Front Runner: Gordon Strachan
The former Celtic and Middlesbrough manager is desperate to return to management and looks like odds on favourite to succeed Levein if and when he gets the chop. Strachan’s managerial record is mixed at best with success at Celtic marred by difficult times at Coventry and Middlesbrough. Is he ready for the job and can he take Scotland to their first major tournament since 1998?
Constant Runners: Graeme Souness/Mark McGhee
Souness has been touted to become Scotland boss three times now. His known temper and aggressive nature may put off the SFA but it may be what is needed. Is this the right time for the former Newcastle, Rangers, Benfica and Galatasary manager to step into the cauldron?
Mark McGhee’s stock rose during his successful time in charge of Motherwell, so much so that he tipped himself for the Celtic job, just weeks before joining Aberdeen. His time in Pittodrie ended badly and was replaced by former Scotland boss, Craig Brown. He missed out on the Scotland job to George Burley but has aspirations to get the job some day.
Fans Choice: David Moyes
If the fans could choose, the realistic majority would pick David Moyes. A complete manager with good tactical knowledge and strong people skills, he is the ideal candidate. He has spoken of his desire to manage Scotland at one stage in his career but would he leave his current role at high-flying Everton to take it on? It’s unlikely given his stock is rising in the EPL and uncertainty reigns over the futures of Di Matteo, Ferguson and Wenger with the latter two rumoured to be retiring at the end of this season.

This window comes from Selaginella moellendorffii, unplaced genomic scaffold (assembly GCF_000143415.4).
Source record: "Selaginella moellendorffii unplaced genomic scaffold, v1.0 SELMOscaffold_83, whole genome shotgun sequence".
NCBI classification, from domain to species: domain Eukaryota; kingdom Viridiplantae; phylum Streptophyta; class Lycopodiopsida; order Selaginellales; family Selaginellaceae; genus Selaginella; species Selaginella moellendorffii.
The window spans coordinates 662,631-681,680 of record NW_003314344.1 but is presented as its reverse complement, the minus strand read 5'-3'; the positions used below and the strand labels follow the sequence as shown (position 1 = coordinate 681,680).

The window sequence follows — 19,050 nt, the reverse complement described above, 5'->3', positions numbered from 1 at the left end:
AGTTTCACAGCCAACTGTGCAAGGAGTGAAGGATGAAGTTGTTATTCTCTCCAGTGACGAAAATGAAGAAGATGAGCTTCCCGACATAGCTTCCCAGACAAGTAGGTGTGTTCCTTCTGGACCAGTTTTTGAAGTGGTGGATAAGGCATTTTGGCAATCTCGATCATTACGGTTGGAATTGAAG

Old Guard: Walter Smith/Alex McLeish
Walter Smith was the man the SFA once turned to rescue Scotland after a disastrous time under Bert Vogts. He managed to shore up a leaky team and put some pride back into the national squad, lifting the nation up 70 places in the world rankings by the end of his time in charge. He famously quit to go back to his beloved Rangers which may have soured his relationship with the SFA and some sections of the Scotland fans but he may be the right man for the job.
Former Rangers and Aston Villa manager McLeish loved his time in charge of the national team and was sad to leave it. Now unemployed, he may want to finish what he started and would offer the SFA a welcome and known face as they look to hire the next boss. Having led the team to the famous 1-0 victory over France in Paris, when James McFadden beat the goalkeeper from 40 yards out, he is well-remembered by the fans and playing staff so would be a safe pair of hands.